This paper proposes an active beam model suitable for building energy simulations with the programming language Modelica. The model encapsulates empirical equations derived by a novel active beam terminal unit that operates with low-temperature heating and high-temperature cooling systems....... Measurements from a full-scale experiment are used to compare the thermal behavior of the active beam with the one predicted by simulations. The simulation results show that the model corresponds closely with the actual operation. The model predicts the outlet water temperature of the active beam...... with a maximum mean absolute error of 0.18 °C. In term of maximum mean absolute percentage error, simulation results differ by 0.9%. The methodology presented is general enough to be applied for modeling other active beam units. Modeling of active beam units with Modelica. Available from: https...

  5. 12 CFR 561.53 - United States Treasury General Account.

    Science.gov (United States)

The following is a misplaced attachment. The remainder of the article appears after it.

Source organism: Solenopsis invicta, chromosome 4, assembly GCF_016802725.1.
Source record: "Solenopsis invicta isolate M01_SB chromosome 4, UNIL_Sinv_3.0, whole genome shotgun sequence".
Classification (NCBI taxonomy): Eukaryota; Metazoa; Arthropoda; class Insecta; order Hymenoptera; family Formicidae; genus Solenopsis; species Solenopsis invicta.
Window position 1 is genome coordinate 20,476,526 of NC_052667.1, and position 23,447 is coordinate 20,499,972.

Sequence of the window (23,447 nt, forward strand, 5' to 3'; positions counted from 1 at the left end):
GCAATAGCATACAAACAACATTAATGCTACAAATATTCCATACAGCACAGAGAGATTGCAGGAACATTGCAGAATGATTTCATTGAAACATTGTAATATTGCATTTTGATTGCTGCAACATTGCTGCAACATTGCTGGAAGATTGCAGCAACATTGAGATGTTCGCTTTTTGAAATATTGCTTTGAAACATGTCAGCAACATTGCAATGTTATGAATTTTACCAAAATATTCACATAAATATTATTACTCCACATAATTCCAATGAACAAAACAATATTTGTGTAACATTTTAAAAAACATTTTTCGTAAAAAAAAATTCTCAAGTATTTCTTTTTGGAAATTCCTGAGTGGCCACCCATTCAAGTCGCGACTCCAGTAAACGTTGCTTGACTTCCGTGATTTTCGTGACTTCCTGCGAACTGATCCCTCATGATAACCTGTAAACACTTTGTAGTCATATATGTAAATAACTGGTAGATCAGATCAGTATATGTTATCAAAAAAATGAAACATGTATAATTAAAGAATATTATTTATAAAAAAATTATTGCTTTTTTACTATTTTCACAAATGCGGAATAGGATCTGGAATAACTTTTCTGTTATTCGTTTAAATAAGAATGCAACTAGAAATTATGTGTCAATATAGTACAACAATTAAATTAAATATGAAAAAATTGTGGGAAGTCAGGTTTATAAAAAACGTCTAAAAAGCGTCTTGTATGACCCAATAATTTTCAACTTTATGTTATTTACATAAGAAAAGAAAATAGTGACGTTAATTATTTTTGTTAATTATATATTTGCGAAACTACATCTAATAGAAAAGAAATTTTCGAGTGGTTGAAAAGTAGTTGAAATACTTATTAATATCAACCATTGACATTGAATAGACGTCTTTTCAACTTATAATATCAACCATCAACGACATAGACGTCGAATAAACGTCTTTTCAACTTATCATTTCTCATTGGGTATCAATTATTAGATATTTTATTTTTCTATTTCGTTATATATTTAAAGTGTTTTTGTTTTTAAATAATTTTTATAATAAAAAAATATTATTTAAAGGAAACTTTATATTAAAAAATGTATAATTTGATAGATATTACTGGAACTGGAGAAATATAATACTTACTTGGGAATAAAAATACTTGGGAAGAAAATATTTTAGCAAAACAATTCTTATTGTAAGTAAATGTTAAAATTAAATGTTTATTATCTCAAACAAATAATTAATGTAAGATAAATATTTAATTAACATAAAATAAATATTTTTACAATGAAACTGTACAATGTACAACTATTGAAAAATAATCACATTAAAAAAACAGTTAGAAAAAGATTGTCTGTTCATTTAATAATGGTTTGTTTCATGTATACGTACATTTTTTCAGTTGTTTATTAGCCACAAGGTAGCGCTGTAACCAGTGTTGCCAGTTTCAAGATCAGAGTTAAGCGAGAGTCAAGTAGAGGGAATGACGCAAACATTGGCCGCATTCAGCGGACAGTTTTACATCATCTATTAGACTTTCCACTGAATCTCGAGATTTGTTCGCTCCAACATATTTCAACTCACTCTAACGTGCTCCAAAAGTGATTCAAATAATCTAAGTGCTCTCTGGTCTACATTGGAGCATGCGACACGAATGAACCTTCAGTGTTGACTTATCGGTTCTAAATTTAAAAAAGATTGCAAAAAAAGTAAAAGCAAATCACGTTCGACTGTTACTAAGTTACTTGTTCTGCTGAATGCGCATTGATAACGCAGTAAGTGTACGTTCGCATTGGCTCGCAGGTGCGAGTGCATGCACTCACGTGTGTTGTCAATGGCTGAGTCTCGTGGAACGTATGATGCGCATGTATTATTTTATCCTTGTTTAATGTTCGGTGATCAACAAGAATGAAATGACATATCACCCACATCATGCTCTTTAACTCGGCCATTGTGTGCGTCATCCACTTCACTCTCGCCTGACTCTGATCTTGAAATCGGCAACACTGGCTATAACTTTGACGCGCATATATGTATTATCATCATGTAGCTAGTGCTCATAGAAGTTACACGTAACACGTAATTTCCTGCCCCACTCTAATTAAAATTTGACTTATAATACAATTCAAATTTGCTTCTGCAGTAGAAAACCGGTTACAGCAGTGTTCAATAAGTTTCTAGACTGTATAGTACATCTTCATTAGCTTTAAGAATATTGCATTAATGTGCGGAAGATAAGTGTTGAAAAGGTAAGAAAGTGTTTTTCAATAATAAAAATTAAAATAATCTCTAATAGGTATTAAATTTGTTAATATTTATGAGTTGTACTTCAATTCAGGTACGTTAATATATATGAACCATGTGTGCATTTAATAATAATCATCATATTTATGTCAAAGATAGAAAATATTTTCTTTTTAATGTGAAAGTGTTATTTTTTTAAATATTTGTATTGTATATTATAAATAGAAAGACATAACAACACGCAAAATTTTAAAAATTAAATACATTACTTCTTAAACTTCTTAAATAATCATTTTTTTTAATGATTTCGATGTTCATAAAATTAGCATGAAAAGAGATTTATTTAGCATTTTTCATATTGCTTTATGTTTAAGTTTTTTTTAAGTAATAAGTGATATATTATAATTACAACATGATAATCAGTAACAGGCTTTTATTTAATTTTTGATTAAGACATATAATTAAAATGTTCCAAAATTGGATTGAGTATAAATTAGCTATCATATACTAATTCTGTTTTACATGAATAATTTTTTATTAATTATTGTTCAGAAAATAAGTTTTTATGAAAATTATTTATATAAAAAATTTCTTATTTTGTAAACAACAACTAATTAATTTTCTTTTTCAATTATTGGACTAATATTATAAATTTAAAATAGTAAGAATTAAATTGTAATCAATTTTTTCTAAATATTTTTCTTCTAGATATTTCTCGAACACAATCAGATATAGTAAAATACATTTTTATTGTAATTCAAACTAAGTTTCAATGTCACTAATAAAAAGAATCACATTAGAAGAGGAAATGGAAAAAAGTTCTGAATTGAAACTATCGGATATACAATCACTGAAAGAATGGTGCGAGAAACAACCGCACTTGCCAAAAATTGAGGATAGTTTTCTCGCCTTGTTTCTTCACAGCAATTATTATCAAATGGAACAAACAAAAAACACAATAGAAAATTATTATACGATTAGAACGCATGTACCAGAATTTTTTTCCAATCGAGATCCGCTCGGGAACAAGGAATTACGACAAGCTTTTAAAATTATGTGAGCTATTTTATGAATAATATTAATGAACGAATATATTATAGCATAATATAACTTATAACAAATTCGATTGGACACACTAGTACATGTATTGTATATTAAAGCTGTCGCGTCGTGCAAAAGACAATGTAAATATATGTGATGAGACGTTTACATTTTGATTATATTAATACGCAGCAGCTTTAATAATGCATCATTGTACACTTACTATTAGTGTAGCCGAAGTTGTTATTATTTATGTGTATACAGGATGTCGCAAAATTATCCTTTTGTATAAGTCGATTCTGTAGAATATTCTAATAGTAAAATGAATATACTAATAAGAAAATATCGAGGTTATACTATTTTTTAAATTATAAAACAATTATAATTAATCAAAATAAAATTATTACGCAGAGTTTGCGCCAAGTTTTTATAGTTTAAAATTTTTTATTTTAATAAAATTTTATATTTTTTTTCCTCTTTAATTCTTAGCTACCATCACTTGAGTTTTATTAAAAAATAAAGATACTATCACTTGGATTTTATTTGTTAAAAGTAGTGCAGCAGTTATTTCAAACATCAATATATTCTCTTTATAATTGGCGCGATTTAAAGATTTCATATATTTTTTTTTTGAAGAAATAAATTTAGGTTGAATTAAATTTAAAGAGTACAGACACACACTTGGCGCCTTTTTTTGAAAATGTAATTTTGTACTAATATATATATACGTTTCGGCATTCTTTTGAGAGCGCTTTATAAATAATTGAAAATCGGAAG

2010-01-01

    ... 12 Banks and Banking 5 2010-01-01 2010-01-01 false United States Treasury General Account. 561.53 Section 561.53 Banks and Banking OFFICE OF THRIFT SUPERVISION, DEPARTMENT OF THE TREASURY DEFINITIONS FOR REGULATIONS AFFECTING ALL SAVINGS ASSOCIATIONS § 561.53 United States Treasury General Account. The...

  6. NCHS - Births and General Fertility Rates: United States

    Data.gov (United States)

    U.S. Department of Health & Human Services — This dataset includes crude birth rates and general fertility rates in the United States since 1909. The number of states in the reporting area differ historically....

  7. Use of general purpose graphics processing units with MODFLOW.

    Science.gov (United States)

    Hughes, Joseph D; White, Jeremy T

    2013-01-01